Rodzinski to Revive Tchaikovsky Competition

Moscow Times

By Raymond Stults

The International Tchaikovsky Competition has been described by its first gold medalist in piano, Van Cliburn, as “one of the crown jewels of Russian culture.” But over the past two decades or so, that jewel has become severely tarnished, with relatively few participants attracted from parts of the world other than Russia, the rest of the former Soviet Union and Asia, a generally lower level of talent than in earlier times and a series of scandals related to the selection of prize winners.

Recognizing an urgent need to reform the competition and restore its former prestige, the Culture Ministry last spring appointed Valery Gergiyev, probably the most widely known and respected of all present-day Russian musicians, as chairman of next year?s 14th Tchaikovsky Competition.

The ministry has also brought on board, as senior advisor, Richard Rodzinski, a highly regarded figure in the world of music competitions. Son of Artur Rodzinski, one of the true giants among 20th-century orchestral conductors, the younger Rodzinski chose a career in music management, holding administrative posts at the Metropolitan Opera in New York and the San Francisco Opera and eventually taking charge of the Texas-based Van Cliburn International Piano Competition. His 23 years as that competition's executive director brought it widespread acclaim for its transparency, the fairness of its decisions and its superior management.

On a visit to Moscow last week, Rodzinski took time out to describe what has already been done to distinguish the 14th Tchaikovsky Competition from its predecessors, especially those of the recent past.

“First of all,” he noted, “we've begun a worldwide advertising campaign. There was no real dissemination of information prior to the last competition [in 2007] and, as a result, international participation there was disgraceful.” As part of the campaign, a brand-new logo and web site ( have been created and posters distributed to music schools throughout the world.

The competition itself will take place under an entirely new set of rules and regulations. “They're basically those of the Cliburn competition,” said Rodzinski, “somewhat modified to suit the specific circumstances of the Tchaikovsky.”

Most important of all will be a new voting system, one developed for competitions in the United States, including the Cliburn, and described by Rodzinski as very sophisticated in its construction. “It's also transparent,” he said. “The only thing that won't be disclosed is the numerical grade given by a particular jury member to a particular contestant.”

The composition of competition juries is also due for a major change. Juries of the recent past have included a fair number of teachers, including Moscow Conservatory faculty members notorious for lobbying and voting in favor of their own pupils.

“Gergiyev wants to put emphasis instead on performing musicians,” Rodzinski said, “and to attract well-known names who in turn will serve to attract participants.”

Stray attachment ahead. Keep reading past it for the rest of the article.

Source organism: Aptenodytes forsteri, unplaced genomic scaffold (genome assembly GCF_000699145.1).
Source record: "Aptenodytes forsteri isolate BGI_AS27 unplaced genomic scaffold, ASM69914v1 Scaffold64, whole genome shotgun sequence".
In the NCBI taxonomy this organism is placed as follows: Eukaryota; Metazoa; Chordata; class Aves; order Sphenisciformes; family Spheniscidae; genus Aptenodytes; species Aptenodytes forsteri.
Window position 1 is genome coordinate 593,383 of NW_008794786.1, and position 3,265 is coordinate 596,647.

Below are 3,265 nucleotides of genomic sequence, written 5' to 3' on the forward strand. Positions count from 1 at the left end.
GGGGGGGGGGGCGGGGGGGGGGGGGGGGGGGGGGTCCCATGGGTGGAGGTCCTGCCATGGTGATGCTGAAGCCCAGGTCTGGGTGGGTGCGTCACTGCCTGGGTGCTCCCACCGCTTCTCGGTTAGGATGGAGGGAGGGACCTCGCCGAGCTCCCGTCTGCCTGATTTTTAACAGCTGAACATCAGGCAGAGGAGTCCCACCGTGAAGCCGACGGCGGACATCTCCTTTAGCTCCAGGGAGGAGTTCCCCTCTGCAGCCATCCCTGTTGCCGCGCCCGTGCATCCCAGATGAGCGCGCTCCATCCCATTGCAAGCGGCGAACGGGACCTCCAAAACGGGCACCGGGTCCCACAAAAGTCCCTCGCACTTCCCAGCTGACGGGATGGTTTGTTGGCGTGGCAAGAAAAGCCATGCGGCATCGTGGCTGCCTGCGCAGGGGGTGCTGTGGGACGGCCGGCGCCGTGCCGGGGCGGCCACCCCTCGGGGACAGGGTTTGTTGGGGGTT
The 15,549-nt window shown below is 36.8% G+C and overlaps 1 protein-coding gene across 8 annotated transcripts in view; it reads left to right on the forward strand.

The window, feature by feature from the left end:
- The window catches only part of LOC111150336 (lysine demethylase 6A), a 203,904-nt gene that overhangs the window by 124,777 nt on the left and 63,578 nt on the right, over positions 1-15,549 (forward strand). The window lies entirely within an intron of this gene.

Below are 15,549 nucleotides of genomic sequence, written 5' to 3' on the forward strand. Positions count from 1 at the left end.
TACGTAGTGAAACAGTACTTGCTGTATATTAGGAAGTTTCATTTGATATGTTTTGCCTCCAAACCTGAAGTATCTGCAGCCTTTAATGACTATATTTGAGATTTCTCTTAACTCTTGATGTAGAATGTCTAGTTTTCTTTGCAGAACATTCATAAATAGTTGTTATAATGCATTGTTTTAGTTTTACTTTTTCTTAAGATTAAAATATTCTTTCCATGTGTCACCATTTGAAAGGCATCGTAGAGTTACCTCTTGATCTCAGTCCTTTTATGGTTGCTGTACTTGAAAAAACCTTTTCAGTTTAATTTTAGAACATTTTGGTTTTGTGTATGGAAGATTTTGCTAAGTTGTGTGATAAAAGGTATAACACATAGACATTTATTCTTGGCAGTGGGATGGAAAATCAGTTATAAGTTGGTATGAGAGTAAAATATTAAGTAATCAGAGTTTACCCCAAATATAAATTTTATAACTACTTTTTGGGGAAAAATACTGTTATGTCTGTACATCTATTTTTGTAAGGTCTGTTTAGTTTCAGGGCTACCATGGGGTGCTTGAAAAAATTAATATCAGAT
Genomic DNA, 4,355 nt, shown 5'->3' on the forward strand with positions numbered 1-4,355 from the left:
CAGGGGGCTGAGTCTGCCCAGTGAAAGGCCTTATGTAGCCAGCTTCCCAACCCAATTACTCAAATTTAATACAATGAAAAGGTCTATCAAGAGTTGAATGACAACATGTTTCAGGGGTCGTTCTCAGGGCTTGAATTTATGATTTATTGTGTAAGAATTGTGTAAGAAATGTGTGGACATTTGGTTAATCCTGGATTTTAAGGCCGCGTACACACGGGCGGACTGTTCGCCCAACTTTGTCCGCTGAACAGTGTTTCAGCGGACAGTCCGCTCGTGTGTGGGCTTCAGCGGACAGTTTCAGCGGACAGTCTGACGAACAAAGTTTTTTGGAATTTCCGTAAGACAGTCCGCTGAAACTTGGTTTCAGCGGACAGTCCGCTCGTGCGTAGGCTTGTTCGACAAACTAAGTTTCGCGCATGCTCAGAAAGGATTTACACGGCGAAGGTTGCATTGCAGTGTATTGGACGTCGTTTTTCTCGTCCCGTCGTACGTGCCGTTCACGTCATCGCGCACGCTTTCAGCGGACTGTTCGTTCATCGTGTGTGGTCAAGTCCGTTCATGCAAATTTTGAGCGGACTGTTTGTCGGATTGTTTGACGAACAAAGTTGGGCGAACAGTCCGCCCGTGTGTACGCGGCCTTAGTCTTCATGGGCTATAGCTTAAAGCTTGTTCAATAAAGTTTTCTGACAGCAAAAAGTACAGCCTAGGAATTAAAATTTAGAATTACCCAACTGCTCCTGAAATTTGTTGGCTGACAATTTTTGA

Besides trying to bring in a more diverse and more talented group of young musicians, the competition is also cutting back on their numbers, “in order,” said Rodzinski, “to make it more manageable.” Only 30 pianists will take part, as opposed to 51 in 2007, and similar reductions will be made in the numbers of competing violinists, cellists and vocalists.

In addition, the number of prizes will be reduced from eight to five in each instrumental category and from six to four each for male and female vocalists. Prize money, however, will be substantially increased, at least in terms of current exchange rates, with euros replacing in equal number the dollars that were previously awarded.

First-prize winners will take away 20,000 euros ($28,000) each and become eligible for a possible 10,000 euro grand prize, which the combined juries can award at their discretion.

Much criticized in the past has been the juries' failure in some cases to award a first prize. Next year, the first prize will become mandatory. “I've insisted on that,” said Rodzinski. “At a big competition like the Tchaikovsky, someone is going to be at least pretty good, even if he or she doesn't match up to some remembered contestant of the past. It's a bit like wine, where some vintages are less good than others, but nevertheless you don't throw them away. Also, it really demoralizes the other contestants if there is no first prize. It makes them think we must all be lousy? if no one gets that award.”

The value of competitions to furthering musical careers has been much questioned in recent times. Next year's Tchaikovsky Competition, by way of innovation, will attempt to provide an answer of sorts to those in doubt, offering its prize winners an opportunity to display their talents in an extensive series of concerts both within Russia and abroad. Among the engagements certain to be proposed will be appearances with the two orchestral ensembles currently led by Maestro Gergiyev, the Orchestra of St. Petersburg's Mariinsky Theater and the London Symphony Orchestra.